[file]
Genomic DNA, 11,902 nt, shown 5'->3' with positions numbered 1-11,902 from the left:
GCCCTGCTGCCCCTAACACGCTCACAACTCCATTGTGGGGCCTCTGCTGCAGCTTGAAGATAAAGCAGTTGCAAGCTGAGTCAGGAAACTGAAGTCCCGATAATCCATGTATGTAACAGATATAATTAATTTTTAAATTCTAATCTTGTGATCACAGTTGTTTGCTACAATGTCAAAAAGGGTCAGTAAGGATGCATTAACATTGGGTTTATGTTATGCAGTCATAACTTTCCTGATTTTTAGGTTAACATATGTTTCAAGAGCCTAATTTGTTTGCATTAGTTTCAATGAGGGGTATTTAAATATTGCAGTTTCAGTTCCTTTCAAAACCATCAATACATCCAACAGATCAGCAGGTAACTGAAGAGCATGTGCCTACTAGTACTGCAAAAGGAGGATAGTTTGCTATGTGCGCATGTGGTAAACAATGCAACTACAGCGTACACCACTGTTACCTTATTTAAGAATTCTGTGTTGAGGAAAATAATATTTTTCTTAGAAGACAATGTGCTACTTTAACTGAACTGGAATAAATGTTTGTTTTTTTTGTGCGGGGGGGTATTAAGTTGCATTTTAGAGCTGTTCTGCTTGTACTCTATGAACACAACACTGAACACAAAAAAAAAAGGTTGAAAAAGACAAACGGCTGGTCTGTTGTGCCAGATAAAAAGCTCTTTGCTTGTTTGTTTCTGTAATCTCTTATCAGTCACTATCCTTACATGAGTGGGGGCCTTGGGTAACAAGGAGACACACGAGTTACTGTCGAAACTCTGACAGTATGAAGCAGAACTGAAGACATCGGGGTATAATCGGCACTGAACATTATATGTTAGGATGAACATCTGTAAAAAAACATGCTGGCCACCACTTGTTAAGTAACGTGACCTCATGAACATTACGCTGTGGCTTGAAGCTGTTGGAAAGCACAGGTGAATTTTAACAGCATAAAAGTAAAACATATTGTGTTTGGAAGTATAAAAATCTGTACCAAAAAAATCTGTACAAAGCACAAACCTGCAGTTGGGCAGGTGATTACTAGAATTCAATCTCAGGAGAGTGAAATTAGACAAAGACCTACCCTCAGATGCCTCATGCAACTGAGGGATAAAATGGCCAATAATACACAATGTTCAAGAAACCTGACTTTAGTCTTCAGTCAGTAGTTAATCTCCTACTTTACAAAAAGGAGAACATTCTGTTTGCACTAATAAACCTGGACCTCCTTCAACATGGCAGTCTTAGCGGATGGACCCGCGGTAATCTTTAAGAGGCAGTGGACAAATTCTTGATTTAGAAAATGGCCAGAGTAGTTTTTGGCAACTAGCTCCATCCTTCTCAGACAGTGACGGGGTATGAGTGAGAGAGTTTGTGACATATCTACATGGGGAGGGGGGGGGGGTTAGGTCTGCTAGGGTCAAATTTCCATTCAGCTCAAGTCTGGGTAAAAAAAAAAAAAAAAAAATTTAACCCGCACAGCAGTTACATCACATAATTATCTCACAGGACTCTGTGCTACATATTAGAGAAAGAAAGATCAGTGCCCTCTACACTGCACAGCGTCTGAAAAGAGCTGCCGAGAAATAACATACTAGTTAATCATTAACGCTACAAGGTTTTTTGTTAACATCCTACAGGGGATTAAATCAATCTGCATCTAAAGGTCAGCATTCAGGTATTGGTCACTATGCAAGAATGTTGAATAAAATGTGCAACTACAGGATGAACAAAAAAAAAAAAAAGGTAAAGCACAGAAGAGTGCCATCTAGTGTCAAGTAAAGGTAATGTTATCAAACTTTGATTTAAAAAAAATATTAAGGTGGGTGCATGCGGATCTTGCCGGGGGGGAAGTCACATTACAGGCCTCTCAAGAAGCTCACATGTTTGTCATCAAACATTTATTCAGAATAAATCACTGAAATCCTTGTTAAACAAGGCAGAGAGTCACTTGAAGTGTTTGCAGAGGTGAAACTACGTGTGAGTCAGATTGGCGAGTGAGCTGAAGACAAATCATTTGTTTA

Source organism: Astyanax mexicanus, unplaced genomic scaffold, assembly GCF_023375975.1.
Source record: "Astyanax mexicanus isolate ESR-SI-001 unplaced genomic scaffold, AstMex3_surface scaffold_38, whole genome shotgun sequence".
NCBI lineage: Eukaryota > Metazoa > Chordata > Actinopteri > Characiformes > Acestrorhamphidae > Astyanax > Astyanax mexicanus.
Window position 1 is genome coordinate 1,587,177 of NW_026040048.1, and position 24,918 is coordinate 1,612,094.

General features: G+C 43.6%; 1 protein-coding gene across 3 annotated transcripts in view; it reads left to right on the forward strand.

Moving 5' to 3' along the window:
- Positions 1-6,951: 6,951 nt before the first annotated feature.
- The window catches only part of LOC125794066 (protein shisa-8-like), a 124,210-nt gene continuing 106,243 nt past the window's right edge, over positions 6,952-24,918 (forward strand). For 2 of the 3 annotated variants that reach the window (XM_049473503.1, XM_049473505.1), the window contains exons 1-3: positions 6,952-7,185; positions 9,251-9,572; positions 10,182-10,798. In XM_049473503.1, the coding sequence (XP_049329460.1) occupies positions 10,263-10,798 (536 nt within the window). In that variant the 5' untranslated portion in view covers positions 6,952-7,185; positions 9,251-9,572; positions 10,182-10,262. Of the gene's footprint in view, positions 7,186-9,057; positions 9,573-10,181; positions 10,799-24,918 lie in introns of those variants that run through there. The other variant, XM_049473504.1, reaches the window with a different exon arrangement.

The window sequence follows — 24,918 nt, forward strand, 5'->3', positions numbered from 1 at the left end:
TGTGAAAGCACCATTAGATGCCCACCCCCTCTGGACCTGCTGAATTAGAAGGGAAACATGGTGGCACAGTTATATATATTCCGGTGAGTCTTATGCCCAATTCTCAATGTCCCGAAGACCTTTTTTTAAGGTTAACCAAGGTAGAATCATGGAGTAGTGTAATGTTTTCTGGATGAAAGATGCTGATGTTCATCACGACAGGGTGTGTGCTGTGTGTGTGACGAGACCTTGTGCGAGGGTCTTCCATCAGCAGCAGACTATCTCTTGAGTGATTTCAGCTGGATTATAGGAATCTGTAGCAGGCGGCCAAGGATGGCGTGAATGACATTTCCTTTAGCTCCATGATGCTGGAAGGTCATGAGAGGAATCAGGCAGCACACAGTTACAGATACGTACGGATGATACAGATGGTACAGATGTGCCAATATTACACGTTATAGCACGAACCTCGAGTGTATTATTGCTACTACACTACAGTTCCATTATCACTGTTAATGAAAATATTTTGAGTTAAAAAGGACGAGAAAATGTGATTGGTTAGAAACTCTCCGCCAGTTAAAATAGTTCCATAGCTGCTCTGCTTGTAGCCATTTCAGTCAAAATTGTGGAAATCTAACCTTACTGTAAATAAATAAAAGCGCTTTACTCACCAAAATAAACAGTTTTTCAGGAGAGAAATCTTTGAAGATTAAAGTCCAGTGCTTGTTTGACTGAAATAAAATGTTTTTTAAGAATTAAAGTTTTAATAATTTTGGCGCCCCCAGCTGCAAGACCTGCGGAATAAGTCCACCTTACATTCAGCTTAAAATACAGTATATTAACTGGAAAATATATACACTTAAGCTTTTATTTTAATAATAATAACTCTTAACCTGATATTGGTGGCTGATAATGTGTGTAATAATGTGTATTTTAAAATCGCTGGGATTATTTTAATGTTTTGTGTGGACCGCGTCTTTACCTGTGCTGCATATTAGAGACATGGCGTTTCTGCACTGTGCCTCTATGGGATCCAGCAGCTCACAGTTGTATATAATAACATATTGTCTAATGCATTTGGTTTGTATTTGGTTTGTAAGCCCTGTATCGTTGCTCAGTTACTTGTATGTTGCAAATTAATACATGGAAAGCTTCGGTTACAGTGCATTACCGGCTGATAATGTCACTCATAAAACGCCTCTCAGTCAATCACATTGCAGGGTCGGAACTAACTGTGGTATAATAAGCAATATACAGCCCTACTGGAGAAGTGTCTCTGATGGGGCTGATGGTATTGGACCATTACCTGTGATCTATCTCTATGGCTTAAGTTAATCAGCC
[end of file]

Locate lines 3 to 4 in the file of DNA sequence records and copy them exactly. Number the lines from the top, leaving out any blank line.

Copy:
Source organism: Astyanax mexicanus, unplaced genomic scaffold, assembly GCF_023375975.1.
Source record: "Astyanax mexicanus isolate ESR-SI-001 unplaced genomic scaffold, AstMex3_surface scaffold_38, whole genome shotgun sequence".